Discovering the wildlife in Hook Common
PUBLISHED: 00:00 20 July 2020
Mike Read (2016) www.mikeread.co.uk
Staying at home has meant the natural world has reasserted its presence. As more of us celebrate the pleasure this brings, VIV MICKLEFIELD takes inspiration from one Hampshire reserve
North east Hampshire might not be the first place which springs to mind when thinking of basking reptiles, rare marsh flora and fauna, and a chorus of birdsong to make the heart sing. Yet Hook Common and the adjoining Bartley Heath nature reserve has all these and more. Demonstrating that even in semi-rural areas - and here we’re talking greenbelt being gobbled-up for development and major transport networks on the doorstep - if the habitat is right, then some of our most beloved wildlife will make it their home.
During the summer months lizards and Great Crested Newts are among those soaking-up the rays; Marsh Gentian with their blue, trumpet-shaped flowers burst into bloom; fleeting flashes of brilliant colour signal Purple Emperor butterflies feeding among the treetops as squadrons of dragonflies swoop over rippling pools; whilst as dusk falls, the drumming of the Lesser Spotted Woodpecker is supplanted by the Nightjar’s distinctive churring filling the air.
The 123 hectare reserve is today managed by Hampshire and Isle of Wight Wildlife Trust (HIWWT). A designated Site of Special Scientific Interest, open heathland and ancient woodland pasture which once dominated much of the county, continues to be carefully preserved despite 21st century pressures. And along with grassland, and wetland areas created from flooded former gravel pits, these provide ample opportunities for those get-away-from-it-all moments of relaxation or nature spotting. As we all spend much more time in our own, private green spaces we can take inspiration from sites such as Hook Common and Bartley Heath and entice some new species into our own gardens.
Bring back the butterflies
By providing food for caterpillars and nectar-rich plants for butterflies, a colourful fluttering will soon find its way into your green spaces. A flower border sown with cottage garden favourites such as Nasturtium attracts the Green-veined White, and Honesty the Orange-tip.
It’s also worth letting a few weeds grow-up, such as nettles for the Peacock and the Small Tortoiseshell, or, a patch of thistles for the Painted Lady. And don’t be too hasty to hack back ivy; as well as attracting the Holly Blue, it also provides somewhere for many different caterpillars and butterflies to overwinter.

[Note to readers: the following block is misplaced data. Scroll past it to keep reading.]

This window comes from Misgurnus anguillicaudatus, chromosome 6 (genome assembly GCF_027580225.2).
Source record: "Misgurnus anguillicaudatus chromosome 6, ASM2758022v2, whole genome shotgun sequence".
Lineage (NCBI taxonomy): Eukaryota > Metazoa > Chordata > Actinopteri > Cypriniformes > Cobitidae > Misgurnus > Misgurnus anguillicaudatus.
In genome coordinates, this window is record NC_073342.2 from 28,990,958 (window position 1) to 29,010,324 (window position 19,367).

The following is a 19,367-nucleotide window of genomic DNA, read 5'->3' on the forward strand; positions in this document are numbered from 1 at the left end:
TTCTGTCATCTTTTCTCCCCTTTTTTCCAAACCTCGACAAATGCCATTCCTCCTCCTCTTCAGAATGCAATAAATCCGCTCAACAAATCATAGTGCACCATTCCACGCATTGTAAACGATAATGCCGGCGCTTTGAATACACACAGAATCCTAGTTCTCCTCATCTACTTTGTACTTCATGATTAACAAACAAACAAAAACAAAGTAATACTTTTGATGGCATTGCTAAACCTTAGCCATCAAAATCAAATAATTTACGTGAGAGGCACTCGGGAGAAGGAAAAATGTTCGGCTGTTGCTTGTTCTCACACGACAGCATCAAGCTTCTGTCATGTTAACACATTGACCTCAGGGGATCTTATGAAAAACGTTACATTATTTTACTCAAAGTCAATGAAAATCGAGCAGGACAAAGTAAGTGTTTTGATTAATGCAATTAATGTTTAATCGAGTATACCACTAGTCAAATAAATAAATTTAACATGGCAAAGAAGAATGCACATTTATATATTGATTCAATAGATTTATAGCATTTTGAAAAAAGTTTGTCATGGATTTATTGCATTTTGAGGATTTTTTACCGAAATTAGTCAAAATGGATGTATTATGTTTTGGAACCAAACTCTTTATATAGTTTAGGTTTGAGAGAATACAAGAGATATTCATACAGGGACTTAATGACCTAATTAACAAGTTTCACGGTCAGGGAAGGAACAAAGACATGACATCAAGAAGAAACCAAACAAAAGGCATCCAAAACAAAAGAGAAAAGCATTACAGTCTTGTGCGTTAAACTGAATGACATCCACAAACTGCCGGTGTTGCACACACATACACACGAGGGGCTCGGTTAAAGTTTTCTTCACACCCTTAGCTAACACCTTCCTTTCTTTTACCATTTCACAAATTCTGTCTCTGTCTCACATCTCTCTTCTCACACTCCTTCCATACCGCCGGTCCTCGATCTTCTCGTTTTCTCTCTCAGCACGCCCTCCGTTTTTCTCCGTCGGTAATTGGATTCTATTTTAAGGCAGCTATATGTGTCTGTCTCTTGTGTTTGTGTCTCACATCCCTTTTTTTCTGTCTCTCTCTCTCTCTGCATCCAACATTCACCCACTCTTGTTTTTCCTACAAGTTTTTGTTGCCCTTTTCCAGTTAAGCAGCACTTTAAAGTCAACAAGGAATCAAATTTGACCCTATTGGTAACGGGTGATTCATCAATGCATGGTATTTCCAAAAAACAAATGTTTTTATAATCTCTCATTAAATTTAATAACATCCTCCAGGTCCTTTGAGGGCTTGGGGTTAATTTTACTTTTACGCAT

Even a small pond can become a home to damsel and dragonflies, frogs and newts, as well as providing a feeding ground for natural predators including birds, hedgehogs and bats. Any old container, from a washing-up bowl to a large plant pot, or disused sink, can be repurposed. Your pond will want light, but not full sunlight all day, and can either be sunk into a hole in the ground, or left sitting on top. If the container isn’t watertight, then add a piece of pond liner. Add a layer of gravel and rocks, then use logs or stones to create a range of depths and a slope for creatures to climb in and out. If your container isn’t sunk-in, place a ramp from the ground outside. Fill your pond ideally with rainwater, followed by a miniature water lily such as Nymphaea “Pygmaea Helvola” (water depth 10-30cm), or a flowering rush such as Butomus umbellatus (water depth 5-15cm), and a submerged plant such as Hornwort.
If there’s space for a bigger, sunken pond this can become one of the single best features for attracting wildlife into a garden.
Reptile (and amphibian) retreat
Frogs, toads, lizards and grass snakes may already have discovered your garden, especially if there’s a pond or compost heap. So creating a hibernaculum for them to safely shelter through the winter chills will see many emerge the following year. First find a sunny spot before digging a hole, roughly 50cm deep and 1.5m wide, using a spade. Pile this hole full of pile of logs, branches, bricks and rocks, leaving lots of gaps in-between. Insert entrance tubes such as short lengths of drainpipe at ground level covering the pile with soil to around 50cm high. Meadow flower seeds or long grasses planted over the mound will attract pollinating insects.
Fact sheets for all these wildlife friendly projects, plus lots of other ideas, including making a bird box and attracting more bees into your garden, can be found at hiwwt.org.uk/actions.
The Wildlife Trusts and the Royal Horticultural Society has also launched a campaign to encourage us to act for nature. For details go to wildaboutgardens.org.uk